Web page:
Can Liverpool Afford A World Class Forward?

Can Liverpool Afford A World Class Forward?

This Summer Liverpool has been spending money like it’s going out of fashion. With the unfortunate sale of Luis Suarez to Barcelona, increased TV broadcasting revenue, new commercial deals and champion’s league money the club seems to have more purchasing power than ever before. As we stand, a week before the Premier League kicks off, Liverpool has added 6 players to their ranks and by all accounts are soon to add their seventh with the signing of Moreno. Despite all of this Liverpool are yet to sign the exciting forward player we so desperately need. In this article I will look at Liverpool’s finances and attempt to answer the question “how much more can the club spend?”

Liverpool Afford Forward

Accounting for Players

The aim of Financial Fair Play (FFP) is that all clubs participating in UEFA competitions do not routinely operate on a loss. Article 61 of FFP sets out the acceptable deviation which starts at €5million over the current year and the previous two but goes as high as €45million where the owners cover the loss by injecting equity into the club. The figure which FFP is concerned with can be found in the clubs Profit and Loss account so when attempting to ascertain whether a club complies with FFP it is the figures entered into this financial statement which we must focus on.

Transfer fees paid for footballers are capitalised i.e. entered in the balance sheet[1] as assets rather than the profit and loss account[2] as expenses.  A club’s players are treated as intangible assets in accordance with IAS 38. This is due to the fact that the benefits they provide aren’t tangible in an economic sense (although there are fantastic websites that track a player’s statistical contribution to a team such as the one you are currently on!)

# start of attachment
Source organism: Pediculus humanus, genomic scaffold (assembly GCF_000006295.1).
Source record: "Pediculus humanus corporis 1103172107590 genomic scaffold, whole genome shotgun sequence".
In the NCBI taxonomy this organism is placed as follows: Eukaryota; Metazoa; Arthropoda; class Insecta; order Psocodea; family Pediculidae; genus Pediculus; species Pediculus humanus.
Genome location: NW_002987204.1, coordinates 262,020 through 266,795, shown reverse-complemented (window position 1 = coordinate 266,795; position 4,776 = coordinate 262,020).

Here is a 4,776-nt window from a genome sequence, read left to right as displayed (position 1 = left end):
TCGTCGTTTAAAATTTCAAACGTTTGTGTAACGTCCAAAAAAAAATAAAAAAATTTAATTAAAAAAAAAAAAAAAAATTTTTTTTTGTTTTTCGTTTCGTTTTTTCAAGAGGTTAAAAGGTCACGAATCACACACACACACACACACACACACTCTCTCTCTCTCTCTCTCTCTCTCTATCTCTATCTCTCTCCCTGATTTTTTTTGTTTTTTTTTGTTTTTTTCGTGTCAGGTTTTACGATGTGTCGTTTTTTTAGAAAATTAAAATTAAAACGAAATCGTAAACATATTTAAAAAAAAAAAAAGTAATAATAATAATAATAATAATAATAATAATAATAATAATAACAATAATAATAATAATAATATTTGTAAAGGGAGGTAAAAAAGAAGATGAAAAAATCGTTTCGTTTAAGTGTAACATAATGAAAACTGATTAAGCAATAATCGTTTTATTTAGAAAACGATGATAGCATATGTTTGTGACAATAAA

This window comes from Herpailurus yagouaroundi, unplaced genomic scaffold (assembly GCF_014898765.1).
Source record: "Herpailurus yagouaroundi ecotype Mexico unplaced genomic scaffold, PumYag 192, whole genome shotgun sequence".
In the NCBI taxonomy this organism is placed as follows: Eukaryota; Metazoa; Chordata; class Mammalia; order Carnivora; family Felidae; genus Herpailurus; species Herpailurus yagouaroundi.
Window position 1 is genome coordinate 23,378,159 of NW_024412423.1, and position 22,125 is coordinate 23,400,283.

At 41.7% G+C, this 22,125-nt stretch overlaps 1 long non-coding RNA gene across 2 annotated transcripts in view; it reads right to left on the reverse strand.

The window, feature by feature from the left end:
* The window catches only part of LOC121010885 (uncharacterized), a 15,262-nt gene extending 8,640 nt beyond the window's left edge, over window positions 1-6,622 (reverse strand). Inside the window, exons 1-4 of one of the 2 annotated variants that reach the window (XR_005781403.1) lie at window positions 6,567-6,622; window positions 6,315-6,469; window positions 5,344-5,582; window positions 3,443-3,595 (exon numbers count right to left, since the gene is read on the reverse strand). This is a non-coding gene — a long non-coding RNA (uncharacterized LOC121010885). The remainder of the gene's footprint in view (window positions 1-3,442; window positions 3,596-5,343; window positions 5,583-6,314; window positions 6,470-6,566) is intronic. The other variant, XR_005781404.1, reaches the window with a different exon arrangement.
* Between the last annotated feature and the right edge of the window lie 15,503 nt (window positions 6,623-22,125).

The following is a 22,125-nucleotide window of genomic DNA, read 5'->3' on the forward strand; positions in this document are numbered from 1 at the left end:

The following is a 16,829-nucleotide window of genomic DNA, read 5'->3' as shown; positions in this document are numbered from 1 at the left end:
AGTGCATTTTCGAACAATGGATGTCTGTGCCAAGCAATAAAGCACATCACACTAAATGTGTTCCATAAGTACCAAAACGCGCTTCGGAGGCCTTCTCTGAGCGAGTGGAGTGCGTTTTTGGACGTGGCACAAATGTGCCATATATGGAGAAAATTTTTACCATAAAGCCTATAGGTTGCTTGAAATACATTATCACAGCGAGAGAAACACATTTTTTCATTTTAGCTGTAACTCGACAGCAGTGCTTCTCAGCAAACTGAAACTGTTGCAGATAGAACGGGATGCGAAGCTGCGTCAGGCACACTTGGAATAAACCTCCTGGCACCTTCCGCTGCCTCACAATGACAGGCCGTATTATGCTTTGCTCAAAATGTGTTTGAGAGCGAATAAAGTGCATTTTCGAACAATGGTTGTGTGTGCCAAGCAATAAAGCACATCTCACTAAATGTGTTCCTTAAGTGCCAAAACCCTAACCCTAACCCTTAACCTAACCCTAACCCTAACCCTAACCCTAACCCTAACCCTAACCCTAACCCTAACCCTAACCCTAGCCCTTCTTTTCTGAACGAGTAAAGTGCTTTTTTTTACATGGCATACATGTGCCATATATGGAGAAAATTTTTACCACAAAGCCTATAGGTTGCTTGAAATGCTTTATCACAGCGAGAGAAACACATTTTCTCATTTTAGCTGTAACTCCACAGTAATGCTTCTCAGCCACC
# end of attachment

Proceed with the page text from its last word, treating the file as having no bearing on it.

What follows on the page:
AI Tees

The capitalised transfer fee paid by the club is then amortised[3] over the life of the player’s contract. Take the transfer of Adam Lallana to Liverpool, who by all accounts signed a 5 year deal which cost in the region of £22million.

How would Liverpool’s accounts reflect such a deal?

His wages would be posted to the Profit and loss account as an expense but the transfer fee would be capitalised (treated as an asset.)

  1. The £22 million would be entered as an intangible asset in the balance sheet[4]
  2. Each year of his contract a constant amount (£4.4million) is then amortised to the P+L account. This means the initial £22 million is reduced by £4.4million and then an expense of £4.4million is posted to the P&L account.
  3. Liverpool’s Net Profit is then worse by £4.4 million + the wages paid to Lallana for that accounting period.

On somewhat of a tangent you may have realised that offering players longer contracts has short term benefits in that the club can spread the transfer fees over a larger number of years thereby allowing them to spend more on players now and still comply with FFP. However this will limit the amount a club can spend on players in the future.

Club Finances:

Players Sold by the Club:

Now that we know how to account for players let’s look at the ones Liverpool have sold this season or are rumoured to be close to selling.

Luis Suarez: